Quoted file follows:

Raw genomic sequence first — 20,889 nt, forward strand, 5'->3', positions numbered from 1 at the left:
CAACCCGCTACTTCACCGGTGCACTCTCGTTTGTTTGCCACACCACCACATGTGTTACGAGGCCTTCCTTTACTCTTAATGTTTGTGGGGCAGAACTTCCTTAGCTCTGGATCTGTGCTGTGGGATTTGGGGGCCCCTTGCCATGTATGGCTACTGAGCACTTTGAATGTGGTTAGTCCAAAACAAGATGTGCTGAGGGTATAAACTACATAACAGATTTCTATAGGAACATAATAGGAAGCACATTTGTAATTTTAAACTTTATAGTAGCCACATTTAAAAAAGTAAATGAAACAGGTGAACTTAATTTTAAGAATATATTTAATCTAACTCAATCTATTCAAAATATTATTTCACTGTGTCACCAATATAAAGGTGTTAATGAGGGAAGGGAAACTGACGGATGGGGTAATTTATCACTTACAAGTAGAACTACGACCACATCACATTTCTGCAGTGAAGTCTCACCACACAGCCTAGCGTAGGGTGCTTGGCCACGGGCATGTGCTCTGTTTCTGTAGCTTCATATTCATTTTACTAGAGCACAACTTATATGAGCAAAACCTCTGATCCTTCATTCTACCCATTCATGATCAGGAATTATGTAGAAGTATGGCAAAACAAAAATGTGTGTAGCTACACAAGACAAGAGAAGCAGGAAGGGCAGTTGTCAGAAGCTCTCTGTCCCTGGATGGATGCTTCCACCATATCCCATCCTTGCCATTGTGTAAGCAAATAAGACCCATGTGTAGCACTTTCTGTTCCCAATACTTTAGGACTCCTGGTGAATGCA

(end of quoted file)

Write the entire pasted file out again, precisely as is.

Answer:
Raw genomic sequence first — 20,889 nt, forward strand, 5'->3', positions numbered from 1 at the left:
CAACCCGCTACTTCACCGGTGCACTCTCGTTTGTTTGCCACACCACCACATGTGTTACGAGGCCTTCCTTTACTCTTAATGTTTGTGGGGCAGAACTTCCTTAGCTCTGGATCTGTGCTGTGGGATTTGGGGGCCCCTTGCCATGTATGGCTACTGAGCACTTTGAATGTGGTTAGTCCAAAACAAGATGTGCTGAGGGTATAAACTACATAACAGATTTCTATAGGAACATAATAGGAAGCACATTTGTAATTTTAAACTTTATAGTAGCCACATTTAAAAAAGTAAATGAAACAGGTGAACTTAATTTTAAGAATATATTTAATCTAACTCAATCTATTCAAAATATTATTTCACTGTGTCACCAATATAAAGGTGTTAATGAGGGAAGGGAAACTGACGGATGGGGTAATTTATCACTTACAAGTAGAACTACGACCACATCACATTTCTGCAGTGAAGTCTCACCACACAGCCTAGCGTAGGGTGCTTGGCCACGGGCATGTGCTCTGTTTCTGTAGCTTCATATTCATTTTACTAGAGCACAACTTATATGAGCAAAACCTCTGATCCTTCATTCTACCCATTCATGATCAGGAATTATGTAGAAGTATGGCAAAACAAAAATGTGTGTAGCTACACAAGACAAGAGAAGCAGGAAGGGCAGTTGTCAGAAGCTCTCTGTCCCTGGATGGATGCTTCCACCATATCCCATCCTTGCCATTGTGTAAGCAAATAAGACCCATGTGTAGCACTTTCTGTTCCCAATACTTTAGGACTCCTGGTGAATGCA